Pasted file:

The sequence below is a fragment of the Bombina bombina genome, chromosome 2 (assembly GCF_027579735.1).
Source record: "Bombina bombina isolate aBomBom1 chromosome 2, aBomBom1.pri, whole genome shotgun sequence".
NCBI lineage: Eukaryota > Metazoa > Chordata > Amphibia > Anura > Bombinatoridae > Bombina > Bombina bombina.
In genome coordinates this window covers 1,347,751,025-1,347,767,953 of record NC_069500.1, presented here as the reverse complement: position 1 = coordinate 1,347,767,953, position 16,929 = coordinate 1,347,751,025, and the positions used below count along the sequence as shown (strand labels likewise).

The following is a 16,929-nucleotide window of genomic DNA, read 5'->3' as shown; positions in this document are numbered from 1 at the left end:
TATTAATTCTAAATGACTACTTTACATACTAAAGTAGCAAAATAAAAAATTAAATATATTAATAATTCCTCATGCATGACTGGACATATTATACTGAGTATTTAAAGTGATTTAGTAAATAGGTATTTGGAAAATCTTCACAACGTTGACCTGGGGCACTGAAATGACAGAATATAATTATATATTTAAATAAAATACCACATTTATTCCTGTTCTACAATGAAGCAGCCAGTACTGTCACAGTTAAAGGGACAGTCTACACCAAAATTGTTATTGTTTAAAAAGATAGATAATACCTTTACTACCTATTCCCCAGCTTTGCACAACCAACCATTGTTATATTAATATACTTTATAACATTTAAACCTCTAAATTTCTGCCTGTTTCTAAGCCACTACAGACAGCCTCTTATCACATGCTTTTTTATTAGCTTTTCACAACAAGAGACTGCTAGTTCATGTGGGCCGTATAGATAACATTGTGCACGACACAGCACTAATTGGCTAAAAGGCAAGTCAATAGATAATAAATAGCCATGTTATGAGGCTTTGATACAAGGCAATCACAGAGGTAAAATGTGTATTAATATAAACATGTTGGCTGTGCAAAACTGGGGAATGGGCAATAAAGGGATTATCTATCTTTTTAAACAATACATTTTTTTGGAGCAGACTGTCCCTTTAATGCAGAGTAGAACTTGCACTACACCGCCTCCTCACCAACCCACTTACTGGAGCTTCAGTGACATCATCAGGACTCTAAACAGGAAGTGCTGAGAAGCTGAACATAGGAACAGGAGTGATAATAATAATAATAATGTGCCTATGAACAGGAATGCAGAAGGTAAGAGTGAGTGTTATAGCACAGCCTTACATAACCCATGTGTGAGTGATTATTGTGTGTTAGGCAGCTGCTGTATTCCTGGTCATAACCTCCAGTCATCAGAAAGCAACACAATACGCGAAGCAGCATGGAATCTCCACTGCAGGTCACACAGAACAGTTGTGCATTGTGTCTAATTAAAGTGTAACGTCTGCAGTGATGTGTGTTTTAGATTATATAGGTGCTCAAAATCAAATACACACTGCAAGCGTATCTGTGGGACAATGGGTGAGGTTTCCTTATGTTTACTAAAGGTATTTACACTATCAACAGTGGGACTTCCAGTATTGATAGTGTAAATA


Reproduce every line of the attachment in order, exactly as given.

The sequence below is a fragment of the Bombina bombina genome, chromosome 2 (assembly GCF_027579735.1).
Source record: "Bombina bombina isolate aBomBom1 chromosome 2, aBomBom1.pri, whole genome shotgun sequence".
NCBI lineage: Eukaryota > Metazoa > Chordata > Amphibia > Anura > Bombinatoridae > Bombina > Bombina bombina.
In genome coordinates this window covers 1,347,751,025-1,347,767,953 of record NC_069500.1, presented here as the reverse complement: position 1 = coordinate 1,347,767,953, position 16,929 = coordinate 1,347,751,025, and the positions used below count along the sequence as shown (strand labels likewise).

The following is a 16,929-nucleotide window of genomic DNA, read 5'->3' as shown; positions in this document are numbered from 1 at the left end:
TATTAATTCTAAATGACTACTTTACATACTAAAGTAGCAAAATAAAAAATTAAATATATTAATAATTCCTCATGCATGACTGGACATATTATACTGAGTATTTAAAGTGATTTAGTAAATAGGTATTTGGAAAATCTTCACAACGTTGACCTGGGGCACTGAAATGACAGAATATAATTATATATTTAAATAAAATACCACATTTATTCCTGTTCTACAATGAAGCAGCCAGTACTGTCACAGTTAAAGGGACAGTCTACACCAAAATTGTTATTGTTTAAAAAGATAGATAATACCTTTACTACCTATTCCCCAGCTTTGCACAACCAACCATTGTTATATTAATATACTTTATAACATTTAAACCTCTAAATTTCTGCCTGTTTCTAAGCCACTACAGACAGCCTCTTATCACATGCTTTTTTATTAGCTTTTCACAACAAGAGACTGCTAGTTCATGTGGGCCGTATAGATAACATTGTGCACGACACAGCACTAATTGGCTAAAAGGCAAGTCAATAGATAATAAATAGCCATGTTATGAGGCTTTGATACAAGGCAATCACAGAGGTAAAATGTGTATTAATATAAACATGTTGGCTGTGCAAAACTGGGGAATGGGCAATAAAGGGATTATCTATCTTTTTAAACAATACATTTTTTTGGAGCAGACTGTCCCTTTAATGCAGAGTAGAACTTGCACTACACCGCCTCCTCACCAACCCACTTACTGGAGCTTCAGTGACATCATCAGGACTCTAAACAGGAAGTGCTGAGAAGCTGAACATAGGAACAGGAGTGATAATAATAATAATAATGTGCCTATGAACAGGAATGCAGAAGGTAAGAGTGAGTGTTATAGCACAGCCTTACATAACCCATGTGTGAGTGATTATTGTGTGTTAGGCAGCTGCTGTATTCCTGGTCATAACCTCCAGTCATCAGAAAGCAACACAATACGCGAAGCAGCATGGAATCTCCACTGCAGGTCACACAGAACAGTTGTGCATTGTGTCTAATTAAAGTGTAACGTCTGCAGTGATGTGTGTTTTAGATTATATAGGTGCTCAAAATCAAATACACACTGCAAGCGTATCTGTGGGACAATGGGTGAGGTTTCCTTATGTTTACTAAAGGTATTTACACTATCAACAGTGGGACTTCCAGTATTGATAGTGTAAATA